With our penchant for conferences bordering on idolatry, charlatans and emissaries of Africa's thieving dictatorial regimes are exploiting our ignorance and stupidity by organizing conferences, which portray the listless, garrulous and gangster Presidents of Africa as saviors of the African Continent. Often, these national conferences whose adopted policies do not forestall corruption, thievery and banditry, are conducted behind impregnable walls and fences, shielding the inept and imperious charlatans from Africa's intrepid and impudent democratic forces. In March of 2000, Leonard Robertson an African American who once lobbied for one of Africa's arch dictators, the late General Sani Abacha hosting "The African National Submit" in Washington, DC in a desperate attempt to put Africa on the radar screen of US Economic, Trade and Foreign Policymakers. In the usual flamboyant African style, African intellectuals and students residing in the West, as well as some of Africa's criminal parliamentarians, an African President, and the many nefarious Africans perambulating the streets of America under falsehoods (i.e. Ph. D. holders, etc) descended on Washington DC to participate in a national submit intended to extricate Africa from continued economic ruin and grotesque plunder. Again, the African conference goers failed to do one fundamental thing: that is, to check the backgrounds of the conference organizers and panelists.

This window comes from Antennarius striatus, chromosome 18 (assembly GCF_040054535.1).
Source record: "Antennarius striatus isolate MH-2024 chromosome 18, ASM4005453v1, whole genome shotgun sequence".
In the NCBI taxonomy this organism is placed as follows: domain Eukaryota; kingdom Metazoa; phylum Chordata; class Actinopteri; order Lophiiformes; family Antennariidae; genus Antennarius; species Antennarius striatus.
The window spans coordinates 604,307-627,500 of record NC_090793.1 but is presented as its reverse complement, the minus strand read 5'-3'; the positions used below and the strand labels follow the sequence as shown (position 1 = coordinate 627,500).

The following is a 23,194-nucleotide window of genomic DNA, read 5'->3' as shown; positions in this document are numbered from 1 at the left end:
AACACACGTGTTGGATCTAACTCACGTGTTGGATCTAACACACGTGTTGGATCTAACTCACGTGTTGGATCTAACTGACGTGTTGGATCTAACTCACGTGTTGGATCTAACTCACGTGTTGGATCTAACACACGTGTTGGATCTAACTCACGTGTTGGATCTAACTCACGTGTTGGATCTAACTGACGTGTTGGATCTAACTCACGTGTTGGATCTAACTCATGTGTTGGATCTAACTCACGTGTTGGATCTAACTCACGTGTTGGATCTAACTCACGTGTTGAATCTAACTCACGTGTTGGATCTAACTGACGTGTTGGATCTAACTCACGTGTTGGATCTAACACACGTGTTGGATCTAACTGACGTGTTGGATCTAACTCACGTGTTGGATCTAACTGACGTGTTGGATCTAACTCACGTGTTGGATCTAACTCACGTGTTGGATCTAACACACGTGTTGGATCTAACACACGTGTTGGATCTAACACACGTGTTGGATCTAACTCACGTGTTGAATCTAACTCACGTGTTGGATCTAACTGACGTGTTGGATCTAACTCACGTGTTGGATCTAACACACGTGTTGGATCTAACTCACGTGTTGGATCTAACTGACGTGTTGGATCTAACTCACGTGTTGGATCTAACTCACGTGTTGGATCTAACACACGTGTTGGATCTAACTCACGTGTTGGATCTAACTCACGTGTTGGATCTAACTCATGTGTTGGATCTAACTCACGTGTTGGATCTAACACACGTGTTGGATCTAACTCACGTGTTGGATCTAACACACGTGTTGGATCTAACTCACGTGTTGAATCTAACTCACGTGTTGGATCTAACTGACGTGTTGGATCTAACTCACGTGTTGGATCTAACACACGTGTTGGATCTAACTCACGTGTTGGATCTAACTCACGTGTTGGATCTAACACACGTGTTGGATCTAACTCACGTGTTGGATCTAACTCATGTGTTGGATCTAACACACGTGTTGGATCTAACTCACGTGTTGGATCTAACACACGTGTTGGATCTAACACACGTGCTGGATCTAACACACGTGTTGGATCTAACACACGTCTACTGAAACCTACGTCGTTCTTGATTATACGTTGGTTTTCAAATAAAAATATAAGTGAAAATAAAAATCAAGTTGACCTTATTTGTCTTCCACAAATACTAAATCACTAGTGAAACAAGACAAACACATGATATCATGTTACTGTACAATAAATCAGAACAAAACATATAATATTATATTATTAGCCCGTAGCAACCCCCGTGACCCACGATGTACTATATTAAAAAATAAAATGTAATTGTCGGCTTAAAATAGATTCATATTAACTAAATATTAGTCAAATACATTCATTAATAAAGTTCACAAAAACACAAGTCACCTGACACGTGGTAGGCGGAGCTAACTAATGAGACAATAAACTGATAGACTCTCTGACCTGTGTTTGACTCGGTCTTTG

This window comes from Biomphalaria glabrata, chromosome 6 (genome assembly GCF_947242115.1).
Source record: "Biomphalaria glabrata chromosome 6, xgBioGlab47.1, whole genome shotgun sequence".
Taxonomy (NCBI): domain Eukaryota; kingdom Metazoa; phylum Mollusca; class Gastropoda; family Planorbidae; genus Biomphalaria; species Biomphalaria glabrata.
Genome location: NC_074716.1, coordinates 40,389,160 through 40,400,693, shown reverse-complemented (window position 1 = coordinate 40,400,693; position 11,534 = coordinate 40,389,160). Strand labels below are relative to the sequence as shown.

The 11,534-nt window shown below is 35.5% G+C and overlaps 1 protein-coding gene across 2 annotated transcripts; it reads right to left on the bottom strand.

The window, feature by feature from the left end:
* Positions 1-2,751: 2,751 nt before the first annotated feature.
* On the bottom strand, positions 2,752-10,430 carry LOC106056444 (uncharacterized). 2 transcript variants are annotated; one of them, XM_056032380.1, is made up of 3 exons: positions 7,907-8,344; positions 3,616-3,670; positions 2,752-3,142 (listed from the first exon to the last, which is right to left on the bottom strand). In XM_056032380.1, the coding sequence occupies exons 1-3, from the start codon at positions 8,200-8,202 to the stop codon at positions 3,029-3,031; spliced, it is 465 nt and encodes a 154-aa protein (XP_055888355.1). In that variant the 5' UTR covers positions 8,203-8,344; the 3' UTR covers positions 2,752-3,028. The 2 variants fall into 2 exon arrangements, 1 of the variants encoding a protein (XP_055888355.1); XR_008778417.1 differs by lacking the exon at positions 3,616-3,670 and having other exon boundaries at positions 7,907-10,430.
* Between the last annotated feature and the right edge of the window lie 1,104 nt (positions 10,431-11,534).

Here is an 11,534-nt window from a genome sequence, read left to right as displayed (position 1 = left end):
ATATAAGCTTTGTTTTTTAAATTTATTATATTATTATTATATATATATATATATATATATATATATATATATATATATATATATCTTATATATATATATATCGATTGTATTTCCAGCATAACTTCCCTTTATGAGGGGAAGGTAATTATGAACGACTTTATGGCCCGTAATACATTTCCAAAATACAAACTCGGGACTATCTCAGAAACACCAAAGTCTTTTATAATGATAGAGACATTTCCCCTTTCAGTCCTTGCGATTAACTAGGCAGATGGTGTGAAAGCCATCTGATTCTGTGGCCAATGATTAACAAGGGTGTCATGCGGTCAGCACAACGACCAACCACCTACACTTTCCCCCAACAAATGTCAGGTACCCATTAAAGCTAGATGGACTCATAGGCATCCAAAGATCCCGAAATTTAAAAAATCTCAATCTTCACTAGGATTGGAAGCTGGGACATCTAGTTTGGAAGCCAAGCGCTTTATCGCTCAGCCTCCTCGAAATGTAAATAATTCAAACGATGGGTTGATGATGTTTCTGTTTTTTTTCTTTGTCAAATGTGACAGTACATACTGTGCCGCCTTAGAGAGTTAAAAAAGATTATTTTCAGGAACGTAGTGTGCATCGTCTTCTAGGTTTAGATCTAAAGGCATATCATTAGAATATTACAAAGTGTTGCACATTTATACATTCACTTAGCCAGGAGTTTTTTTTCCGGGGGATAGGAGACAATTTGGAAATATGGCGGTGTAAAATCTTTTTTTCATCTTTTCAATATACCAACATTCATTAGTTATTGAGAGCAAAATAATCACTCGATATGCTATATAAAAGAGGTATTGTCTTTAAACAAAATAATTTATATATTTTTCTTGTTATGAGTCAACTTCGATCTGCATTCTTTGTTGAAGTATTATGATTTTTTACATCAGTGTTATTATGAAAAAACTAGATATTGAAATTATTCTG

As the conference goers departed Washington, DC, the Washington Post Newspapers did the unthinkable: it carried an article accusing Mr. Robertson of lobbying for the treacherous regime of Abacha, and voiced the opinion of a few visionary Africans who now suspect black on black colonization with some African Americans and native African totalitarian leaders serving as the new colonizers (Washington post July 2000). As expected, Mr. Robertson refuted and challenged the veracity of the Post's article, distorting African history with insolence and barrage of anachronisms. Among other things, the opportunistic Black American sycophant argued that a colonizer physical resides in a colony and since he was not residing in Africa, he could not be considered a colonizer. Isn't it a shame for this self-proclaimed African pundit to distort history in this despicable fashion? Isn't it true that local administrators, without the physical presence of the colonizers, administered some of Europe's African colonies? Mr. Robertson we are fed up with your invectives, and your conferences, which abate, plunder and inundate over people with tyranny.